film & video
overseas online censorship law
page explores overseas legislation, codes of practice,
enforcement measures such as hotlines, and major government
and industry initiatives.
It covers -
The controversial US Communications Decency Act
(CDA) was struck down by the Supreme Court in mid-1997,
the Court ruling that the legislation violated free speech.
US government approaches to online content regulation
have since then been in disarray. That's likely to continue,
following the mid-June 2000 3rd Circuit Court of Appeals
decision against the Child Online Protection Act
(COPA) and litigation by the ACLU and others to test the
December 2000 Child Internet Protection Act (CIPA).
The Court disallowed COPA, noting that
of the peculiarly geography-free nature of cyberspace,
a 'community standards' test would essentially require
every Web communication to abide by the most restrictive
continues about ratings, filters and even a special "Children's
Libraries and other bodies are currently fighting the
CIPA Act, tied to federal Budget legislation and mandating
the use of filters by public libraries despite recurrent
official/private findings that the technology does not
perform as advertised. Consumer protection, it appears,
doesn't extend to the smut filtering business.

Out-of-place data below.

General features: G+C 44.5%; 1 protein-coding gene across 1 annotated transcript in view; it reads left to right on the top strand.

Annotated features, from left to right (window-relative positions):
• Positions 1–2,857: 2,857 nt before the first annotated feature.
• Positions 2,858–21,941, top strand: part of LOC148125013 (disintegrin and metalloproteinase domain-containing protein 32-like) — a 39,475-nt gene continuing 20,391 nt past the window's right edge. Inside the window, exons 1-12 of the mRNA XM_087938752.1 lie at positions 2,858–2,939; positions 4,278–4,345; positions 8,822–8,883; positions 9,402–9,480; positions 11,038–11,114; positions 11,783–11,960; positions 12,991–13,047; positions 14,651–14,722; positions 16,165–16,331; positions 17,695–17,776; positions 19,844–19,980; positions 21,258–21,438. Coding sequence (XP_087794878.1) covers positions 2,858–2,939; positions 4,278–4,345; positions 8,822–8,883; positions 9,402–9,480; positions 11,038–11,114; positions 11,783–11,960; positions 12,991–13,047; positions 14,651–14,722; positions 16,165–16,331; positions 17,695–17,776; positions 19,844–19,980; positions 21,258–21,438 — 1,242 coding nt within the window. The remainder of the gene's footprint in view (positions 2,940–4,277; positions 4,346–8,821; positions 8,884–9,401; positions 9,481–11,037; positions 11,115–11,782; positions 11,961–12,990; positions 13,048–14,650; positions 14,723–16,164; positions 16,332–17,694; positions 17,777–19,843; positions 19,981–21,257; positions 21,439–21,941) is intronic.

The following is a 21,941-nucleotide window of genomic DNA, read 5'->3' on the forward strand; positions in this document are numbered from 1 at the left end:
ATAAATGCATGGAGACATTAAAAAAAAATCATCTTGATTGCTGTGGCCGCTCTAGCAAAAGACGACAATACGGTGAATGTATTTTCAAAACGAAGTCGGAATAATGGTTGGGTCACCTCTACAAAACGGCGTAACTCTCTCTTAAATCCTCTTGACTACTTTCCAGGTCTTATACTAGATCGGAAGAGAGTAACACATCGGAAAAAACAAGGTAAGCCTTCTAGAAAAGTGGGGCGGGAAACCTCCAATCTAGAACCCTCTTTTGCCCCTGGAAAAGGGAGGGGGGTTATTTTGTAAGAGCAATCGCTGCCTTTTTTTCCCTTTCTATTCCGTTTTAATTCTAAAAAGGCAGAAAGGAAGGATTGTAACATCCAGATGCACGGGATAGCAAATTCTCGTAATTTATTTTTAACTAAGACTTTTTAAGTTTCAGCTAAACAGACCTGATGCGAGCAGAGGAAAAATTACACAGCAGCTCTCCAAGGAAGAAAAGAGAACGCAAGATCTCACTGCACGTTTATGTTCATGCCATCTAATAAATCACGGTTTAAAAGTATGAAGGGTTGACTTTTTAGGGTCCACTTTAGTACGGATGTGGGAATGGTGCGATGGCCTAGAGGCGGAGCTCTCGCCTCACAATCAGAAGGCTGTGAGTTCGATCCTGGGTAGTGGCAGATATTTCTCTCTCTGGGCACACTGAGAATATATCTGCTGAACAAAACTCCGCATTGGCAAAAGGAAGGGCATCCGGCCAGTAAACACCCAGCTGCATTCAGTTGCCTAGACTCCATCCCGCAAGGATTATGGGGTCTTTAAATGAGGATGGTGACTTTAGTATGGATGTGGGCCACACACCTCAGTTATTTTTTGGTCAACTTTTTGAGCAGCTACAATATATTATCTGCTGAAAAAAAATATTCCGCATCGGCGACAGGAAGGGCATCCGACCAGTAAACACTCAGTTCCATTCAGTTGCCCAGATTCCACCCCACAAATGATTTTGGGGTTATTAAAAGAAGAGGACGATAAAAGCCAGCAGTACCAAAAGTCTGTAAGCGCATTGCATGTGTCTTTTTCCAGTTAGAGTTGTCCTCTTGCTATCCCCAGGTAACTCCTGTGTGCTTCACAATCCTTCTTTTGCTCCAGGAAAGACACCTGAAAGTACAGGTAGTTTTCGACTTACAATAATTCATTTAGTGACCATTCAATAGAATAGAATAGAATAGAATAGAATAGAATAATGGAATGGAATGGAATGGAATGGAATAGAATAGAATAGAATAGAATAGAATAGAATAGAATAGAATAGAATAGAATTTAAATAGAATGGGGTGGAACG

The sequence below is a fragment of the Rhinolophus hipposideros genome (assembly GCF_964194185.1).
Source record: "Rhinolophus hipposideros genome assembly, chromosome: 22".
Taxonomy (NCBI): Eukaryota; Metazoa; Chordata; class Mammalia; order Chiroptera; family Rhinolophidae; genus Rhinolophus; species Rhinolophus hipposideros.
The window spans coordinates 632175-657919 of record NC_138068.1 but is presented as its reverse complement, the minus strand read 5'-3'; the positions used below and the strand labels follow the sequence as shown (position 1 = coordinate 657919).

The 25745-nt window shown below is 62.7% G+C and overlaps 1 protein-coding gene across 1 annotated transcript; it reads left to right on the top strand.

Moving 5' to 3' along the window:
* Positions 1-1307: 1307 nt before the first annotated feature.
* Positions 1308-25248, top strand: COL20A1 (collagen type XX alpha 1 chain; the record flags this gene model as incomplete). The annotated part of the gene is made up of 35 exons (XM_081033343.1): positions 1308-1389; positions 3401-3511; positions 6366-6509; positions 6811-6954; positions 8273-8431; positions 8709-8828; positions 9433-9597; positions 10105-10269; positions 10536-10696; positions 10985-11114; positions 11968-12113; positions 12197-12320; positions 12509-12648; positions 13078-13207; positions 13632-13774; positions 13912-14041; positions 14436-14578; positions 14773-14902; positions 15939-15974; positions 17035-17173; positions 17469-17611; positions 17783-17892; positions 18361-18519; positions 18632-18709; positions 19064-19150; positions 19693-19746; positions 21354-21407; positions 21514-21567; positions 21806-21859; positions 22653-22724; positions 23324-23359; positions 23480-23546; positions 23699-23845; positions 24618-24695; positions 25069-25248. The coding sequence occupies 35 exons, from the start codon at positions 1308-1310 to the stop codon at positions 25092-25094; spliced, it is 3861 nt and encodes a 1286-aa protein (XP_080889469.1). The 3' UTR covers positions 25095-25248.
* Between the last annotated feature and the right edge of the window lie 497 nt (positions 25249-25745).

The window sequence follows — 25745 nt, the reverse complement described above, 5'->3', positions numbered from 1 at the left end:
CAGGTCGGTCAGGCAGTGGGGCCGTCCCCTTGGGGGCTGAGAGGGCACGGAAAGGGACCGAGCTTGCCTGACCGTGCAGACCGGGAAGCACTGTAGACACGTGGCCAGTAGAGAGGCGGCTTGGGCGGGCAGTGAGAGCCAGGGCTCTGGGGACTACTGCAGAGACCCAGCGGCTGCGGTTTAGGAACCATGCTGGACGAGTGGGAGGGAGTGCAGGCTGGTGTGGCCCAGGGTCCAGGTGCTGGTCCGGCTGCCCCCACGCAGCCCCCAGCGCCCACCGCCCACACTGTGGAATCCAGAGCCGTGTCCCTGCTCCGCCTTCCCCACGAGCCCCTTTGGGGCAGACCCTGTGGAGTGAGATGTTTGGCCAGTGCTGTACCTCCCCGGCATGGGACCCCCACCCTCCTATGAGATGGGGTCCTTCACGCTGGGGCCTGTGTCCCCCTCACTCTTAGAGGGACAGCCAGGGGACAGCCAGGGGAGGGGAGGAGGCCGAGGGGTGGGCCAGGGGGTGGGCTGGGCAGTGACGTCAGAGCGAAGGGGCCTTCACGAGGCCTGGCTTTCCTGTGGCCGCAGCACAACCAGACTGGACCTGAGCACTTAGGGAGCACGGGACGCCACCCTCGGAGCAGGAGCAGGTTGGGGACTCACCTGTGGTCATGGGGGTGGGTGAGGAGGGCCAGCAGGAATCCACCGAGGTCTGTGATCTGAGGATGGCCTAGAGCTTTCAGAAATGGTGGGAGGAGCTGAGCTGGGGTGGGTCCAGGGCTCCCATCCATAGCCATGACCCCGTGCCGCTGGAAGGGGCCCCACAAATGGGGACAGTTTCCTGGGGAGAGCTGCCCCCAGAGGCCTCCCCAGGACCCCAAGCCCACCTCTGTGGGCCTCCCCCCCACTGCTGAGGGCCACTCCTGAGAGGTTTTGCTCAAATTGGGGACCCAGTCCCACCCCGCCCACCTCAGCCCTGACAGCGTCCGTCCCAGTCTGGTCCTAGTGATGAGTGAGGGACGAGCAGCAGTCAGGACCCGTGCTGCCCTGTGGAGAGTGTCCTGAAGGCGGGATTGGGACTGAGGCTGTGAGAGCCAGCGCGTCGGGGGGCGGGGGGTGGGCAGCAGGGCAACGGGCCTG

The Commission on Online Child Protection (COPA
Commission), a US federal government agency, was established
in 1998 in conjunction with COPA Act, to "identify
technological and other methods that will help reduce
access by minors to material that is harmful to minors
on the Internet".
The Act sought to prohibit sites from knowingly making
available to children material that is sexually explicit.
Commercial providers of such material may defend themselves
by restricting access to the sites, eg by using a credit-card
based subscription or an identity service such as AdultCheck.
The Commission survived initial challenges to the Act
and presented its final report
on 20 October. The report encompasses rating systems,
filters, age verification systems and a special 'X' domain. The
Commission held a number of hearings and called on experts
such as Lawrence Lessig in preparation of research papers.
Some of those papers are highlighted in the following
pages of this guide.
The regime in the UK is similar to that of Australia.
In the UK the Court of Appeal (in the 2002 R v Westgarth
Smith and Jayson) held that mere internet browsing of
web pages or opening of email containing indecent photographs
of children is an offence under the Protection of
Children Act 1978.
New Zealand online censorship is based on the Broadcasting
Act 1989 and the complementary Film, Videos and
Publications Classification Act 1993 (here),
administered by the Censorship Compliance Unit (CCU)
- formerly the Censorship Board - within the Department
of Internal Affairs and the Office of Film & Literature
A brief overview (PDF)
is available, with more detailed coverage on elsewhere
on this site. The Acts are complemented by other legislation
relating to imports/exports and other matters.
Around half of ISPs in the shaky isles subscribe to the